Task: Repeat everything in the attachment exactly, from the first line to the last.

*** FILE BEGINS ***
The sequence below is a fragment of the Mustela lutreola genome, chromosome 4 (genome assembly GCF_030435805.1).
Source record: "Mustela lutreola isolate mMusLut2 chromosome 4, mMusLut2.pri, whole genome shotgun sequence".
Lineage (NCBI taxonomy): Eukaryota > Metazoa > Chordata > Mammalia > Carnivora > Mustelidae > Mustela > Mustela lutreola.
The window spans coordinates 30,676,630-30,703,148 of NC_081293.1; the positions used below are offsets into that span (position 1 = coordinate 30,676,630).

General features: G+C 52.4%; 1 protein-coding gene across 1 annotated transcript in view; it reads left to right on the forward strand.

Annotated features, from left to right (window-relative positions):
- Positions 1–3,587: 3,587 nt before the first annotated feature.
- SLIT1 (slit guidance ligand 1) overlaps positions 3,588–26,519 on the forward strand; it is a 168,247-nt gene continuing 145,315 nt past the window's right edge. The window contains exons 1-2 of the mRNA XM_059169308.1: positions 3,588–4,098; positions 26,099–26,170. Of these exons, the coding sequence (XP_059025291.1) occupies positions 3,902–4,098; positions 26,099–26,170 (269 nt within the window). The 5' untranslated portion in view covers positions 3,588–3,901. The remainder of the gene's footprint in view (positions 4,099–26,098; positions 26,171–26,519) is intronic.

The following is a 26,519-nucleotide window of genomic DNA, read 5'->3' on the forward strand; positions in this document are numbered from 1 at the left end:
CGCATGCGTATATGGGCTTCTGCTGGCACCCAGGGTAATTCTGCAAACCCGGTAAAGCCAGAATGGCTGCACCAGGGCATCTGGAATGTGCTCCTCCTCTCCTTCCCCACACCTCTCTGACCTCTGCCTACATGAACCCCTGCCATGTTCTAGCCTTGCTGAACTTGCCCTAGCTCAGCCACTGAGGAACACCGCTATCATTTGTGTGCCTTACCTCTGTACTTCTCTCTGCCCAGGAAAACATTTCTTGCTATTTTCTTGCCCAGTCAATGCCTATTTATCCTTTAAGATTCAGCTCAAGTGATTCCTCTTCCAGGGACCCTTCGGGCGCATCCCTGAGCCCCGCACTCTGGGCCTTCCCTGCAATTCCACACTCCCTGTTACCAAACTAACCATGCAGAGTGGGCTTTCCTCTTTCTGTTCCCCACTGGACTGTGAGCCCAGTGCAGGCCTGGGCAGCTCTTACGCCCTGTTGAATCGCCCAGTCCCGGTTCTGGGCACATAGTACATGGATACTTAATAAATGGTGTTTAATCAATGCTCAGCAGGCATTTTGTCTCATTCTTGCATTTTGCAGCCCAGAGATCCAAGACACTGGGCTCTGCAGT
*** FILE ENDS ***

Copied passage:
The sequence below is a fragment of the Mustela lutreola genome, chromosome 4 (genome assembly GCF_030435805.1).
Source record: "Mustela lutreola isolate mMusLut2 chromosome 4, mMusLut2.pri, whole genome shotgun sequence".
Lineage (NCBI taxonomy): Eukaryota > Metazoa > Chordata > Mammalia > Carnivora > Mustelidae > Mustela > Mustela lutreola.
The window spans coordinates 30,676,630-30,703,148 of NC_081293.1; the positions used below are offsets into that span (position 1 = coordinate 30,676,630).

General features: G+C 52.4%; 1 protein-coding gene across 1 annotated transcript in view; it reads left to right on the forward strand.

Annotated features, from left to right (window-relative positions):
- Positions 1–3,587: 3,587 nt before the first annotated feature.
- SLIT1 (slit guidance ligand 1) overlaps positions 3,588–26,519 on the forward strand; it is a 168,247-nt gene continuing 145,315 nt past the window's right edge. The window contains exons 1-2 of the mRNA XM_059169308.1: positions 3,588–4,098; positions 26,099–26,170. Of these exons, the coding sequence (XP_059025291.1) occupies positions 3,902–4,098; positions 26,099–26,170 (269 nt within the window). The 5' untranslated portion in view covers positions 3,588–3,901. The remainder of the gene's footprint in view (positions 4,099–26,098; positions 26,171–26,519) is intronic.

The following is a 26,519-nucleotide window of genomic DNA, read 5'->3' on the forward strand; positions in this document are numbered from 1 at the left end:
CGCATGCGTATATGGGCTTCTGCTGGCACCCAGGGTAATTCTGCAAACCCGGTAAAGCCAGAATGGCTGCACCAGGGCATCTGGAATGTGCTCCTCCTCTCCTTCCCCACACCTCTCTGACCTCTGCCTACATGAACCCCTGCCATGTTCTAGCCTTGCTGAACTTGCCCTAGCTCAGCCACTGAGGAACACCGCTATCATTTGTGTGCCTTACCTCTGTACTTCTCTCTGCCCAGGAAAACATTTCTTGCTATTTTCTTGCCCAGTCAATGCCTATTTATCCTTTAAGATTCAGCTCAAGTGATTCCTCTTCCAGGGACCCTTCGGGCGCATCCCTGAGCCCCGCACTCTGGGCCTTCCCTGCAATTCCACACTCCCTGTTACCAAACTAACCATGCAGAGTGGGCTTTCCTCTTTCTGTTCCCCACTGGACTGTGAGCCCAGTGCAGGCCTGGGCAGCTCTTACGCCCTGTTGAATCGCCCAGTCCCGGTTCTGGGCACATAGTACATGGATACTTAATAAATGGTGTTTAATCAATGCTCAGCAGGCATTTTGTCTCATTCTTGCATTTTGCAGCCCAGAGATCCAAGACACTGGGCTCTGCAGT